Wednesday, November 23, 2011

Album Review: Yelawolf- Radioactive

First things first, I love Southern hip hop.  My love affair with the South is well known, at least to those who know me.  I love the soul of Southern hip hop, the detail Southern emcees pay to their music and how it is meant to sound, and I feel like the South has gotten a bad rap for a long time for "killing Hip Hop" because of acts like Soulja Boy and Gucci Mane becoming the face of Southern hip hop.  That is why it is so great to see old acts like Z-Ro and Bun B still hold the South down, Big Boi and Killer Mike still going stronger than ever, and new stars are on the rise to bring the soul back like Big Krit and Pill.  Had to say that.

That being said, Yelawolf, the Alabama native, has the internet going nuts...Paul Wall.  The Shady freshman has been around Hip Hop for a while now, and like he will tell you, he is far from a young rookie.  Yelawolf has lived life, seen trials, and survived the gutter.  Like him or not, his passion for music is never in question, and whenever he raps or even just talks about Hip Hop, you can feel that he lives for this shit.  One has to appreciate an artist who genuinely loves this genre, and its refreshing to hear a rapper not afraid to admit that he's nothing without Hip Hop.

After receiving mass praise for his now most known work Trunk Muzik, and being signed to one of the biggest labels in the game alongside super group Slaughterhouse, SHAAAAAAADY, Yelawolf's buzz is at an all time high.  The XXL freshman may have delayed his debut album Radioactive, letting Cole, Phonte, and Evidence do their thing, but now his album has officially been released, and everyone has an opinion, from Yelawolf's biggest fans, to his harshest critics.  So the question Radioactive really whurlin?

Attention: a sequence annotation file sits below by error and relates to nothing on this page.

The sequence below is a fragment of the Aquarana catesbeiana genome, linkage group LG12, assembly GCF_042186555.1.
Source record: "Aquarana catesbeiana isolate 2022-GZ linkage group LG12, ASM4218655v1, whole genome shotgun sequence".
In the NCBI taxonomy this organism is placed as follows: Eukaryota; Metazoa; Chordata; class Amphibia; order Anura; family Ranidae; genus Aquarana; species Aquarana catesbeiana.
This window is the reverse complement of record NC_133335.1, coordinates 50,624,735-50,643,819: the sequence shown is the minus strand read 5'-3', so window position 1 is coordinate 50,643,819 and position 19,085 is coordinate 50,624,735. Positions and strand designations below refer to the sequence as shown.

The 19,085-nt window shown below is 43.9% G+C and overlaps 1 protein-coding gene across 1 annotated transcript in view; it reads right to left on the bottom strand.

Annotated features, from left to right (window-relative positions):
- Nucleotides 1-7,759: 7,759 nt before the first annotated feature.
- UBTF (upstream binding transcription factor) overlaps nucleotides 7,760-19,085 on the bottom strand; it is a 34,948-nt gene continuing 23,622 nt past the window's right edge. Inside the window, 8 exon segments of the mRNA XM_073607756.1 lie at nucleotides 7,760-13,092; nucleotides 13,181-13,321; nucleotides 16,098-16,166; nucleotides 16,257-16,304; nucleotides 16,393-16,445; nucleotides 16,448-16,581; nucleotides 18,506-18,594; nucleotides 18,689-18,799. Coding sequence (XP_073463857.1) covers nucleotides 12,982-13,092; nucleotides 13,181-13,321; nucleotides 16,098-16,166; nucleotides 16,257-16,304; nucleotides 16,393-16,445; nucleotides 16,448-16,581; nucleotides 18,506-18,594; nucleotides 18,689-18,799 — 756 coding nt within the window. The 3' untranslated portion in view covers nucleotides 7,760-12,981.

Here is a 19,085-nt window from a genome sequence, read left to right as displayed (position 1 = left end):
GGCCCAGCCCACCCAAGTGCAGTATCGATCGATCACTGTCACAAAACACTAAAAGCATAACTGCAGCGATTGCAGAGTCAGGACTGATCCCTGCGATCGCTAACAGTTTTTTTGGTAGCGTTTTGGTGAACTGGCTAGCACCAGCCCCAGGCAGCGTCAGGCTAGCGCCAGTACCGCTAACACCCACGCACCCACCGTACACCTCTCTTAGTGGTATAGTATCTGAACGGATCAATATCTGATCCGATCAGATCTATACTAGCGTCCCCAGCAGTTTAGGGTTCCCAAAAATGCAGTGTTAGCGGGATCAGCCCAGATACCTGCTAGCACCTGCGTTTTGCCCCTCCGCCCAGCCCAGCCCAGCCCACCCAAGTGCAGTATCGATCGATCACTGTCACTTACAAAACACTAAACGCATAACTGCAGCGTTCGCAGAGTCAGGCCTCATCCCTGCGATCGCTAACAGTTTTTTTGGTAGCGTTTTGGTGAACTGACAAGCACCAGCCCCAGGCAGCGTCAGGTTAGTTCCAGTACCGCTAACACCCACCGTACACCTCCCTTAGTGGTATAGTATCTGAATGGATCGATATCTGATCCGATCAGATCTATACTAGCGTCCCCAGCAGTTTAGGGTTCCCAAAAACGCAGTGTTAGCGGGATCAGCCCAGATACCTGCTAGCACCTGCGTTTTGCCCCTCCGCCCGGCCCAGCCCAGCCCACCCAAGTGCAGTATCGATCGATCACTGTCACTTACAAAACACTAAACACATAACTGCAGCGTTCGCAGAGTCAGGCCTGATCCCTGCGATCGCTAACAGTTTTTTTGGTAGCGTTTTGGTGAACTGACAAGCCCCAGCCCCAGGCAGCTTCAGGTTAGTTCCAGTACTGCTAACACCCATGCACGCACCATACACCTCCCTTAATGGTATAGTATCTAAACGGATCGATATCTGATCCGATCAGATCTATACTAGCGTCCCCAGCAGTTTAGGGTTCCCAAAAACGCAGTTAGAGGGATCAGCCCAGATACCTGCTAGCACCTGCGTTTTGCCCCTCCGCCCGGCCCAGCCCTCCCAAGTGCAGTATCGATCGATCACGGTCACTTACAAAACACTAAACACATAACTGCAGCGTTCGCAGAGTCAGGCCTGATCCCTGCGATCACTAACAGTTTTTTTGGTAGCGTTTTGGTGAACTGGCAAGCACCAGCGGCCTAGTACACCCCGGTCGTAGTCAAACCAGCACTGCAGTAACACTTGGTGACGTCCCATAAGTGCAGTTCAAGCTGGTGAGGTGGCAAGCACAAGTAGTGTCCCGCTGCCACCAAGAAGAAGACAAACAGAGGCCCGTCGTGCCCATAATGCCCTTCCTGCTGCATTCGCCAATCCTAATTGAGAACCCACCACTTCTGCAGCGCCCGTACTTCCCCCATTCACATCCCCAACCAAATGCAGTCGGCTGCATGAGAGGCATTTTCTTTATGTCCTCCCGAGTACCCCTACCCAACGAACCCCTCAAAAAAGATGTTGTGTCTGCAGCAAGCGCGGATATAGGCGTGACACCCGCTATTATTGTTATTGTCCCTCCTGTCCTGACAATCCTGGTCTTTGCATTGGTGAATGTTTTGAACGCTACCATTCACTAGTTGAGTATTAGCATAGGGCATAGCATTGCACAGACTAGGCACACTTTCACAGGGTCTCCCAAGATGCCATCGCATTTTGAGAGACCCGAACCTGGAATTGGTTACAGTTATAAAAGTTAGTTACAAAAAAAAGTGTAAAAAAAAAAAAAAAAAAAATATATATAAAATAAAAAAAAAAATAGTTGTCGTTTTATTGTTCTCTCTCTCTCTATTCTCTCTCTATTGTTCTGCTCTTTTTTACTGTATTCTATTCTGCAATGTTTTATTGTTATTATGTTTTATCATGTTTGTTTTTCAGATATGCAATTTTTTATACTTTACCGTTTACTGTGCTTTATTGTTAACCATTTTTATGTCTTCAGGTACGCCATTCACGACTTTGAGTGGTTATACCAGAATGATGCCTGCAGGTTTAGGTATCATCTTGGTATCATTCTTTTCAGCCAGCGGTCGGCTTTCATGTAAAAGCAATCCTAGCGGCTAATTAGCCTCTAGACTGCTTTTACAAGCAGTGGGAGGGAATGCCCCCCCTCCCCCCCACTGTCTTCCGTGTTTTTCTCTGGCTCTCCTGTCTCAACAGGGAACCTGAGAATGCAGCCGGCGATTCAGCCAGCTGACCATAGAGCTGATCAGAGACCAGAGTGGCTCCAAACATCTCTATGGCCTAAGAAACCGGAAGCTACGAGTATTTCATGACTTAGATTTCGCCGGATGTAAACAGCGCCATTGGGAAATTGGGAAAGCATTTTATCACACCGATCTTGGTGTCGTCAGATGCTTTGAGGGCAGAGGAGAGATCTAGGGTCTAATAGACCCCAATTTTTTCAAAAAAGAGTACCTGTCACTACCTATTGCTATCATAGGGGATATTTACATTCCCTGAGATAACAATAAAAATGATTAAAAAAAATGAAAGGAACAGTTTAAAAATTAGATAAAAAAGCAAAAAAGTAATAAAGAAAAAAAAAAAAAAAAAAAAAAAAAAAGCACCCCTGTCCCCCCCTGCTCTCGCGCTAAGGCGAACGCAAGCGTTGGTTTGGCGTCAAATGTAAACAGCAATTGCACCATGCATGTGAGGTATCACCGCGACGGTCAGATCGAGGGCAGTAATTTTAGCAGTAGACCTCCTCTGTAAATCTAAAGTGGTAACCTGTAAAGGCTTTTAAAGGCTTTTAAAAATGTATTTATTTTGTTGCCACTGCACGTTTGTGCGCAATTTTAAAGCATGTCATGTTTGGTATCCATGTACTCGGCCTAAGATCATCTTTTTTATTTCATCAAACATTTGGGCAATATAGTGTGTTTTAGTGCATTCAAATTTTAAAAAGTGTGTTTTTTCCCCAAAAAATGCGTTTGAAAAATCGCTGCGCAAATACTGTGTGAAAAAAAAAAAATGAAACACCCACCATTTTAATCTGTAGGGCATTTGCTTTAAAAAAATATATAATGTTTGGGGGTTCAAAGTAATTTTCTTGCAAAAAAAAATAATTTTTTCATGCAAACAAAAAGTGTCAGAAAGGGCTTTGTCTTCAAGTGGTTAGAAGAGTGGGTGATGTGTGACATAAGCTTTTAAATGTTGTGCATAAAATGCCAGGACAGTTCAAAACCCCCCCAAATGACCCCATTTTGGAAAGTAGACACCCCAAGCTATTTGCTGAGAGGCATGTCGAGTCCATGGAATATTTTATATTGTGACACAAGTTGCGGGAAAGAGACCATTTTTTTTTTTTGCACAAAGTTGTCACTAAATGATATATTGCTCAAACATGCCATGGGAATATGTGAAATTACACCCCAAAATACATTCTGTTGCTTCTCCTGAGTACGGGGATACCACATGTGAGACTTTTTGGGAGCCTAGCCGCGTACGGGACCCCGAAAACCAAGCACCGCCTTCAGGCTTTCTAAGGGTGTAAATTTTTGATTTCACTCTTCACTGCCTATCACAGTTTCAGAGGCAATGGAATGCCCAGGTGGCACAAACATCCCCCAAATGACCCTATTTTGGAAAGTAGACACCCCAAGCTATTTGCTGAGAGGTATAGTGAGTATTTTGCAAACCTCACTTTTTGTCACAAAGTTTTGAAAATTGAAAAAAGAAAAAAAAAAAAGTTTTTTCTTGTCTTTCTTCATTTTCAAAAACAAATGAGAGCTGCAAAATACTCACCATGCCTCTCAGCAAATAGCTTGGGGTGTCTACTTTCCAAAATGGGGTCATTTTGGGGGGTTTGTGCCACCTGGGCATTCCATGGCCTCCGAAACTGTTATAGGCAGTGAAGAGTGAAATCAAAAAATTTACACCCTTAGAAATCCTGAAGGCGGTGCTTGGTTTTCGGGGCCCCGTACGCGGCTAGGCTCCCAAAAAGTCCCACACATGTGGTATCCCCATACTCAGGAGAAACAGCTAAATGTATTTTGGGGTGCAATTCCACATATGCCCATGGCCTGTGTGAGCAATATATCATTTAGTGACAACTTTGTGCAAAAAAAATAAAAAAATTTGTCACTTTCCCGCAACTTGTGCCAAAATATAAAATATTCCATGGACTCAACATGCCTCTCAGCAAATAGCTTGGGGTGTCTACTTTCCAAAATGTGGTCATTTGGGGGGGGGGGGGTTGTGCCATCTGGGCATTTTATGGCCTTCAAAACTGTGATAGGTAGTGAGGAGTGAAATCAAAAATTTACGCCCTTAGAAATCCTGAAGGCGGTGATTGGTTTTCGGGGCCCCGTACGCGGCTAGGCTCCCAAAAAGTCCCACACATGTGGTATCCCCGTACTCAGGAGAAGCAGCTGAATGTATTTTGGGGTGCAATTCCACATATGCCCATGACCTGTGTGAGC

My experience with Yelawolf has surprisingly been a rocky one.  I first heard of Yelawolf when he made a guest appearance on a Big Boi track.  I shrugged his verse and him as a whole off for a while, just seemed like a hick that could spit average shit.  Then I see his mug pop up more and more, my friends on and offline talking about him, and I'm hearing that THIS dude is the next best thing since he who shall not be named?  I been down this road before, and I was not pleased, but I gave Yelawolf a fair shot.

I listened to some stuff, and someone put me onto Trunk Muzik, and to be honest...I skimmed it.  I had my mind made up on Yelawolf before I really sat down with his music.  Decent enough skills, I loved the Southern influence, but he just had too much going on for me.  That was my initial assessment.  Later on, the more people hyped him up, the more I came in to say how much I did not enjoy his music.  I never hated Yelawolf, but I never saw anything special about him and thought he wasn't for me.